How different tail shapes change your surfboard’s manoeuvrability
The shape of the end part of your surfboard, the tail, has a key role to play in the response of your surfboard. It’s the last place where the water flows under your board, and where the fins are placed. Like the basics of surfboard volume and dimensions, a wide bulky tail provides stability, floatation and speed. Smaller tails will sink more in the water, giving you more “bite”, more control in bigger waves, and making it easier to shift from rail to rail.
Another key characteristic of tails are their angles. More pronounced angles, for example, the end corners on a “square tail”, allow water to easily get released out the back. This translates into a “skatier” or “looser” feel, which is great to shift direction quickly and do many different manoeuvers on the shoulder. Round curves, found on pin tails and round tails, hold water flow under the surfboard for longer. This provides you with extra hold and control, which is optimal for barrels and bigger waves.
Although there are endless varieties of tails, they can be grouped into a few categories from which they blend together.
Pin tails are mostly found on guns or “step-ups”, surfboards that are specifically designed for big waves. This type of tail gives you the ultimate hold and control. Its very narrow shape means the tail sinks deeper in the water, giving you extra “traction”, a bit like a big fin would. This tail is optimal in big waves and tubes, when surfers need hold and control much more than they need maneuverability and the ability to pivot quickly.
Ideal Conditions: Huge waves.
- Maximum traction and control in huge surf as water warps around the bottom contour.
- Maintains direction in huge surf.
- Very low maneuverability.
The round tail is a compromise between a big wave tail (pin tail) and a performance tail like the squash tail. The extra volume compared to the pin tail will create more lift, translating into a surfboard that is faster and easier to turn. With its round, continuous curves, the water still wraps around this tail without getting released out the back too quickly, giving you plenty of hold. The round tail is great for big drawn-out carves, control in hollow surf and for keeping your speed even in weaker parts of the wave (far from the pocket).
Ideal Conditions: Can help surf bigger waves with confidence without sacrificing too much maneuverability.
- Plenty of traction.
- Looser than the “pin tail” for easier turns in smaller surf.
- Doesn’t help you do sharp turns or fast pivots.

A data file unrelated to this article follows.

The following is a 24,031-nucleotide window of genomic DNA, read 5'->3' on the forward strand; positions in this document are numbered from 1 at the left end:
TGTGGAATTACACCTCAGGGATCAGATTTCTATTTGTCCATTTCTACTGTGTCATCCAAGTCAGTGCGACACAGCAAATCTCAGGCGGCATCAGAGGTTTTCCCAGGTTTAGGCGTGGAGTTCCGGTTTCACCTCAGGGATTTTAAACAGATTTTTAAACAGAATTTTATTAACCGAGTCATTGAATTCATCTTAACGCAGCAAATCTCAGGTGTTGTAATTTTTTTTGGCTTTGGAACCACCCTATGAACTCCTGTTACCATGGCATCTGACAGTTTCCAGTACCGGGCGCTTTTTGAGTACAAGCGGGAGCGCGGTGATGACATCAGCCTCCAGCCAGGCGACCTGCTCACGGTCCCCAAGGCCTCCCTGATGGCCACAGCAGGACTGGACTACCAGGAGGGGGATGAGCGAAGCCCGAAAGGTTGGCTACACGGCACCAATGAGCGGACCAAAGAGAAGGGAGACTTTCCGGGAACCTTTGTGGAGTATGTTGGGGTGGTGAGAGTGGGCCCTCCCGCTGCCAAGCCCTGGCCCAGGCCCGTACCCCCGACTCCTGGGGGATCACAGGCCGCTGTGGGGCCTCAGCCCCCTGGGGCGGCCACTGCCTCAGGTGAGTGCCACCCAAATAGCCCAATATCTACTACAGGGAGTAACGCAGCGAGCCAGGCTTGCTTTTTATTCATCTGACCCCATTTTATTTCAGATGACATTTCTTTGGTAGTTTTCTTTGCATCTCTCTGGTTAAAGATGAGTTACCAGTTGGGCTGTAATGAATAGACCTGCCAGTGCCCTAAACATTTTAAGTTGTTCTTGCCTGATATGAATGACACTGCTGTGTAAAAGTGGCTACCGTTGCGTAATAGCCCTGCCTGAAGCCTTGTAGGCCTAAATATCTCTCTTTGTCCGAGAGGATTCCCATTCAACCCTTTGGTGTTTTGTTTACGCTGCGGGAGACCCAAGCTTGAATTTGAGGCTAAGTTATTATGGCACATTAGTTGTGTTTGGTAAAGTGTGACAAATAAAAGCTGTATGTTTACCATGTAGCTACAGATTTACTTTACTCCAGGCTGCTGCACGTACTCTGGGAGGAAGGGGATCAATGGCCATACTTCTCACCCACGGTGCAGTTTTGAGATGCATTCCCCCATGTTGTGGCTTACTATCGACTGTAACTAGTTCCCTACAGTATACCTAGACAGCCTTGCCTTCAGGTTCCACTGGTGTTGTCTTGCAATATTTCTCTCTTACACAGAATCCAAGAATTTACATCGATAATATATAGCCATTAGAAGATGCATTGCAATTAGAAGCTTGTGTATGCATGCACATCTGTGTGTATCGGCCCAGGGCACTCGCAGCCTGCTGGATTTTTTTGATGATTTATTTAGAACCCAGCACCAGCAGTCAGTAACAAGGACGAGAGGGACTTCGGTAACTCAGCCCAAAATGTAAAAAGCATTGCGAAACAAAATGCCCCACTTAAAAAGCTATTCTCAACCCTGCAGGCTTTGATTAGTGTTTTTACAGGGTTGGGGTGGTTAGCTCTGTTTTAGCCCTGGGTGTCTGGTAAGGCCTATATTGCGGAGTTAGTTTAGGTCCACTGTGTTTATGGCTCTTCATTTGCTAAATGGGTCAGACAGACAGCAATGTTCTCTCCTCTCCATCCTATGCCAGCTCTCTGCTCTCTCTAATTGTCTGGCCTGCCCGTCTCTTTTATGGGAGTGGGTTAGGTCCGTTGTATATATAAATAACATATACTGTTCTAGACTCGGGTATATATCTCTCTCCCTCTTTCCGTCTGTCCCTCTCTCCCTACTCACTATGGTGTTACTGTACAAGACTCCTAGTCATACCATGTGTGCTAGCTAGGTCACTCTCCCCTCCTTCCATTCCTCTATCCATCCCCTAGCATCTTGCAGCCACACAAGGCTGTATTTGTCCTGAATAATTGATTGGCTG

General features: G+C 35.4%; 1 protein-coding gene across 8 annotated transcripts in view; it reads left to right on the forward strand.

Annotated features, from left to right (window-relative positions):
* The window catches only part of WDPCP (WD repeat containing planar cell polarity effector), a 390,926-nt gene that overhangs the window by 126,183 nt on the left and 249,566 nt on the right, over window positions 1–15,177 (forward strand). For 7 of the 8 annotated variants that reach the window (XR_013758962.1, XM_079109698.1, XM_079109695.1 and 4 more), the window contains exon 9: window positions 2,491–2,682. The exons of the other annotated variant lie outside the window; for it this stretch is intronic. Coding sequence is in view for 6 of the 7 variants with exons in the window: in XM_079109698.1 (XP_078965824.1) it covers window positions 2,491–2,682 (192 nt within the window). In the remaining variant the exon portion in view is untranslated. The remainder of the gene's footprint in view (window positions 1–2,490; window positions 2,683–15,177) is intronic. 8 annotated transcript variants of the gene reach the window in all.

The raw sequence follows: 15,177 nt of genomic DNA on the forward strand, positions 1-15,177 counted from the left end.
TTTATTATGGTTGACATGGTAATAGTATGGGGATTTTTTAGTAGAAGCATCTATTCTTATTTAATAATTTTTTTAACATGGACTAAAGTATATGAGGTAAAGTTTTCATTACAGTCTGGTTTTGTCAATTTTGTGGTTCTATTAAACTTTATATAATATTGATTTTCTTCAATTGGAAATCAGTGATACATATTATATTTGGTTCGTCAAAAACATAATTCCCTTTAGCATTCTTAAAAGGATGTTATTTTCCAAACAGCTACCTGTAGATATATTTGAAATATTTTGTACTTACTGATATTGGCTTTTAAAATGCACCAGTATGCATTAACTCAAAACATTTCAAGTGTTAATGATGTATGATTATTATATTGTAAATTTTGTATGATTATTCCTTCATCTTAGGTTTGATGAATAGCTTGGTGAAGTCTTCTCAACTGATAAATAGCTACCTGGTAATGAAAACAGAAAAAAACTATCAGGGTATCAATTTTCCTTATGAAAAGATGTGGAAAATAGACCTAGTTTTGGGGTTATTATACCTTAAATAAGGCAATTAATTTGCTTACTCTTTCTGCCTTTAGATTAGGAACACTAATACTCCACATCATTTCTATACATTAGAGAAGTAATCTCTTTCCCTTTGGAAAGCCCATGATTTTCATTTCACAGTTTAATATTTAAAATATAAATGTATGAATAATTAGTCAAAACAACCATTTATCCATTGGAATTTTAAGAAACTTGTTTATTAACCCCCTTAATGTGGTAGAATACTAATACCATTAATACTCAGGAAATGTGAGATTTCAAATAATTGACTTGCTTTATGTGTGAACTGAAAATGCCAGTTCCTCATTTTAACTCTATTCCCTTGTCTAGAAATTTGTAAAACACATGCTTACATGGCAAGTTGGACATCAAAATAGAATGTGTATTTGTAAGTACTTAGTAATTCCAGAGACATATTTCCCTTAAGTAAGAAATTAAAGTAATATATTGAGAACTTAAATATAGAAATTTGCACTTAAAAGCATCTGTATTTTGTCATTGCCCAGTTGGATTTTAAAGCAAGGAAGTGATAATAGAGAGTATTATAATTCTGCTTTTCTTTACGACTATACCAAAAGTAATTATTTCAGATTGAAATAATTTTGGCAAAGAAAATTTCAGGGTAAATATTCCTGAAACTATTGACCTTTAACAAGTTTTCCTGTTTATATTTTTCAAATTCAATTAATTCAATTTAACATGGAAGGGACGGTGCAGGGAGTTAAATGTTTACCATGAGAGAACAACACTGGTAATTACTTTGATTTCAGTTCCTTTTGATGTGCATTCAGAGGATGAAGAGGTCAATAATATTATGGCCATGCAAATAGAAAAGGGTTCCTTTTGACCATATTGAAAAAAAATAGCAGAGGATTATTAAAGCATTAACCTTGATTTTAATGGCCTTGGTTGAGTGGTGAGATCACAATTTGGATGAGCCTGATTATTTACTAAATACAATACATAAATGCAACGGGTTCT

One of the most versatile tail shapes, the squash tail is also the most common one. Its square shape creates quick release, while its rounded corners provide hold, similar to the round tail. Squash tails are very commonly used by professional surfers because they are optimal for quick, sharp turns. Bigger and wider squash tails will provide a looser, faster surfboard. Small, narrow squash tails will give surfers extra hold and control, as the tail will sink more and act similarly to a pin tail, with more manoeuvrability.
Ideal Conditions: Very versatile, at its best when surf conditions are great. Can work well in both medium-big surf and weaker waves.
- Very responsive & versatile.
- Great for turns, good for speed.
- Less traction than the pin tail and the round tail.
The swallow tail is commonly found on small wave boards like the fish. It is wider than most tail shapes, allowing for plenty of planing speed. Unlike a wide squash tail though, this tail can still hold when doing turns on steep waves, because the swallow tail acts like two connected pin tails. This tail shape provides plenty of speed without sacrificing traction on the wave.
Ideal Conditions: Great for small waves but can also hold in steep waves.
- Gives extra control, a bit like having 2 “pin tails” for traction, with more speed as it is much wider than the classic pin tail.
- The tail shape helps to counterbalance the difficult of maneuverability of a big, wide fish.
- Less speed than a wide squash tail.
- Lack of looseness makes it harder to transition from rail to rail.
Experimenting surfboards with different tail shapes and various fin set-ups can be great for your surfing progression. Understanding and feeling how your equipment responds to your surfing is key when working on surfing with more flow, style and ability.